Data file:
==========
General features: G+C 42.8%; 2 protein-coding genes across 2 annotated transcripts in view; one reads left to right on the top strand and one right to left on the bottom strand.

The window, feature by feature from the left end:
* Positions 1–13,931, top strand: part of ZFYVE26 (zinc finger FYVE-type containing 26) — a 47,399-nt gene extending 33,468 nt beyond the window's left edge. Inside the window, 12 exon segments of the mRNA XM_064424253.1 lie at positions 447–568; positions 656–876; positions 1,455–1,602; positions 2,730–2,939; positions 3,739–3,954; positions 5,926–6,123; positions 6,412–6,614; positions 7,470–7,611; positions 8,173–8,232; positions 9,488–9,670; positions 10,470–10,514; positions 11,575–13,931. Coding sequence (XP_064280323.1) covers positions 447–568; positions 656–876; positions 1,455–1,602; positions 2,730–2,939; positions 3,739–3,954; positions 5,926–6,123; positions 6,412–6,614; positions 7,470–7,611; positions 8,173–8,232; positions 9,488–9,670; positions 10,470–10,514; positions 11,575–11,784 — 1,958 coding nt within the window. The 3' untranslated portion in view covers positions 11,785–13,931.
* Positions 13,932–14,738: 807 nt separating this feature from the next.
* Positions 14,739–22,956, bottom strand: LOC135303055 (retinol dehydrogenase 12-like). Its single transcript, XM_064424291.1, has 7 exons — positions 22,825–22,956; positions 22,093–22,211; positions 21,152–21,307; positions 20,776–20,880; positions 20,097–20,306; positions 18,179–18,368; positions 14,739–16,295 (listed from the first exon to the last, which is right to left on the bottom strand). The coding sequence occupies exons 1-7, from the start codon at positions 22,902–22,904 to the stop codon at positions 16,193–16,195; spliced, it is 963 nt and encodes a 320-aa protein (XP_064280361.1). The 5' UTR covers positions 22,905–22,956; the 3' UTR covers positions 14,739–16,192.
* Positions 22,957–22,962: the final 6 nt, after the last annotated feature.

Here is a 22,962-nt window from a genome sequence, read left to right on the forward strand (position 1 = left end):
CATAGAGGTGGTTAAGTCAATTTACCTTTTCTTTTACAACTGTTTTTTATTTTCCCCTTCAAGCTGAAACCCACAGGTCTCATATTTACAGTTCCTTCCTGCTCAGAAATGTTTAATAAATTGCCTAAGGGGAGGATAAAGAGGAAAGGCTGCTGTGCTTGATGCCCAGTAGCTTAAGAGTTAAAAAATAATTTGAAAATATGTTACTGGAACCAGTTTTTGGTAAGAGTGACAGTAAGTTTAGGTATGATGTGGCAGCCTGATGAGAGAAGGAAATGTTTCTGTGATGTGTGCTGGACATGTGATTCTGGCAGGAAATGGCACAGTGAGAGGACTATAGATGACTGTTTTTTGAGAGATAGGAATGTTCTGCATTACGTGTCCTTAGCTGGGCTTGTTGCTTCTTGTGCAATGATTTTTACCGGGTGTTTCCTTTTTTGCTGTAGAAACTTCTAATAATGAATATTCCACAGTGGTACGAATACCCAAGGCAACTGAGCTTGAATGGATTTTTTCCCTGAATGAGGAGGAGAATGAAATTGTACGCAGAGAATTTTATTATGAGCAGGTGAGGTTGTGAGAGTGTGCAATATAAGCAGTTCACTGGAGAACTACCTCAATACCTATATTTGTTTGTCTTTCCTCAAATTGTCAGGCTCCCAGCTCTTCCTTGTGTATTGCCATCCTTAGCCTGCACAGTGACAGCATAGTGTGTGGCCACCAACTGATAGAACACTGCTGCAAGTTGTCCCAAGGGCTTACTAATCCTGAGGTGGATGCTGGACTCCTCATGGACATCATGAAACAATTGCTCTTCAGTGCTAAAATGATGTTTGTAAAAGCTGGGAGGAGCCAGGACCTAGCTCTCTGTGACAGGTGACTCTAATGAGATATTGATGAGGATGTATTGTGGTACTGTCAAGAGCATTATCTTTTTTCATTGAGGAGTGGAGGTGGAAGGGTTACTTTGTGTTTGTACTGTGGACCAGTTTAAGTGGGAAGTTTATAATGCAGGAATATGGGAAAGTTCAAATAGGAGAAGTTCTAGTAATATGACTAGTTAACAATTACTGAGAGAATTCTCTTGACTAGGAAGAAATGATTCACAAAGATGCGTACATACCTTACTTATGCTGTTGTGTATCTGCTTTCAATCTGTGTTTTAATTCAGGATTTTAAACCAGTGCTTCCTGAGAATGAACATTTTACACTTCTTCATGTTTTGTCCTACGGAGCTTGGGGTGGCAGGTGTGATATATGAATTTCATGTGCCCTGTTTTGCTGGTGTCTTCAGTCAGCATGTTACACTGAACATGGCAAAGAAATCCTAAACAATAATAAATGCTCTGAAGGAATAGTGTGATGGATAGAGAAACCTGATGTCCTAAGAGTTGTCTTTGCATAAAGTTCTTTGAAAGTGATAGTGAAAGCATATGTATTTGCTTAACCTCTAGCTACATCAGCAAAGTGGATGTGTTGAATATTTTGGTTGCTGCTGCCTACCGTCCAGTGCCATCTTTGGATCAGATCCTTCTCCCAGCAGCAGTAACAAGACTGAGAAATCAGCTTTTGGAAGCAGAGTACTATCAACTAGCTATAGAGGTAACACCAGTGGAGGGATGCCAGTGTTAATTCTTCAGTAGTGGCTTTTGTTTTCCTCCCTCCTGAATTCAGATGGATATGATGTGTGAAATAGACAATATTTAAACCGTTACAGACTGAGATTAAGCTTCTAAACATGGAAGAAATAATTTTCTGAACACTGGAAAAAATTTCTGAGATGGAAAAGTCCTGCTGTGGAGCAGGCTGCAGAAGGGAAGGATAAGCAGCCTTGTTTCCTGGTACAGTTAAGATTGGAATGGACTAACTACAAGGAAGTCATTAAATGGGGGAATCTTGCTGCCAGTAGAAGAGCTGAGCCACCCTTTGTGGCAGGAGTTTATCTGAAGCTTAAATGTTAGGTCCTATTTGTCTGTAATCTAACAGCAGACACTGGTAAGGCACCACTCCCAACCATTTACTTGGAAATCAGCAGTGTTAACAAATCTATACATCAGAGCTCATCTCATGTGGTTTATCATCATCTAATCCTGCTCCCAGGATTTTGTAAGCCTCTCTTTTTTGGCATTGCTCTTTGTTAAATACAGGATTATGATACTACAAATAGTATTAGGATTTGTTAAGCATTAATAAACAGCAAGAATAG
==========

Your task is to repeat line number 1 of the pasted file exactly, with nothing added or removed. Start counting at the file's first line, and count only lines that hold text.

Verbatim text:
General features: G+C 42.8%; 2 protein-coding genes across 2 annotated transcripts in view; one reads left to right on the top strand and one right to left on the bottom strand.